© Rabbi Menachem Creditor
with overflowing gratitude for my wife
"A religious [person] is a person who holds God and man[kind] in one thought at one time, at all times,
who suffers harm done to others, whose greatest passion is compassion,
whose greatest strength is love and defiance of despair."
– Rabbi Abraham Joshua Heschel, z"l
How could it be otherwise? What kind of God would wish for passion to be limited to the Divine-Human relationship? If all people, every person, is created in the Image of God, then isn't interpersonal compassion an act of worship? Isn't earthly justice a validation of God's creation? Otherwise, Yehudah Amichai z"l made the correct accusation:
I, required to solve riddles against my will, knowThat were it not for the God Who is Full of CompassionThere would be compassion in the worldAnd not only in [God]. ("ilmalei ha-El malei rachamim")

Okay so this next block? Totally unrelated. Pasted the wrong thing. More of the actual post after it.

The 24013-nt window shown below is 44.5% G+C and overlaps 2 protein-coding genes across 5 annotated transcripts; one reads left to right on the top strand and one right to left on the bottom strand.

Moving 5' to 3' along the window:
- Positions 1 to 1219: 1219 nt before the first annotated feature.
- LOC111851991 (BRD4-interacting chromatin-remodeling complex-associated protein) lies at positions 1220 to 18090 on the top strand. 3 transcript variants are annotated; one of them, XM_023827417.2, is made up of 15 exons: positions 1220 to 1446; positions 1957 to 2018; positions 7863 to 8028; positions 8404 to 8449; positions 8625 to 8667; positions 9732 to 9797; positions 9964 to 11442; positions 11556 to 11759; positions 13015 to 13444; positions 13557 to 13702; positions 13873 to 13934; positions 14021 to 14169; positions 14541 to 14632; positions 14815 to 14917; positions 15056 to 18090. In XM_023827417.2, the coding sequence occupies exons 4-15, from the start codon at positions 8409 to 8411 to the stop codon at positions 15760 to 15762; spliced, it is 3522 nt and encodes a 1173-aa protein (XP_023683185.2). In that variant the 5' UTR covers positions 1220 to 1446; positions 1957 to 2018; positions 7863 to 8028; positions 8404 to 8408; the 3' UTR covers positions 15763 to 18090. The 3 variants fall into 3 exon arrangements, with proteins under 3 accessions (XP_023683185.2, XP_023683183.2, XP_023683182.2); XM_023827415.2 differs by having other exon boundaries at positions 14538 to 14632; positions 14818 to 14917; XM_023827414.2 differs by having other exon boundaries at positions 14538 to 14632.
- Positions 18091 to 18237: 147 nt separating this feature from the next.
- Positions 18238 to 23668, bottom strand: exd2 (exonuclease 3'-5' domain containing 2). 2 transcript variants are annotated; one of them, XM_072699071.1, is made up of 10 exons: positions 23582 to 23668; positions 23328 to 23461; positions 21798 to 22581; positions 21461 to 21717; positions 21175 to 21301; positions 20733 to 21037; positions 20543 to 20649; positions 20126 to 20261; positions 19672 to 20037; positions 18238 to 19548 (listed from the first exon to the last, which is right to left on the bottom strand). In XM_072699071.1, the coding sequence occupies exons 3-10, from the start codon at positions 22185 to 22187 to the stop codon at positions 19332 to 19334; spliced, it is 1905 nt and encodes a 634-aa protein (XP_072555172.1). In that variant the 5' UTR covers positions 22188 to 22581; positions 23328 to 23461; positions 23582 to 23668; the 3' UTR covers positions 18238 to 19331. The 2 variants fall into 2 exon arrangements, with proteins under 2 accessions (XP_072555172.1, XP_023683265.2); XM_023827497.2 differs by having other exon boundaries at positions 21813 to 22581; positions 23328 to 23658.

How can one image of God suffer (let alone cause) harm to another image of God? And to those who draw a clear line between God and humanity, a response is clear in Deuteronomy:
If a person is guilty of a capital offense and is put to death, and you impale them on a stake, you must not let the corpse remain on the stake overnight, but must bury them on the same day. For an impaled body is an affront to God: you shall not defile the land that the Adonai your God is giving you to possess. (Deut. 21:22-23)
A human being's body may not be treated poorly for that must be seen, as Heschel taught us, as treating God poorly. We are commanded to hold God and man[kind] in one thought at one time. That requires an integrated religious sensibility unlike many approaches, which compartmentalize "the holy" away from the world.
May we not misperceive dividedness when the sacred is right here. Waiting.
Rabbi Menachem Creditor
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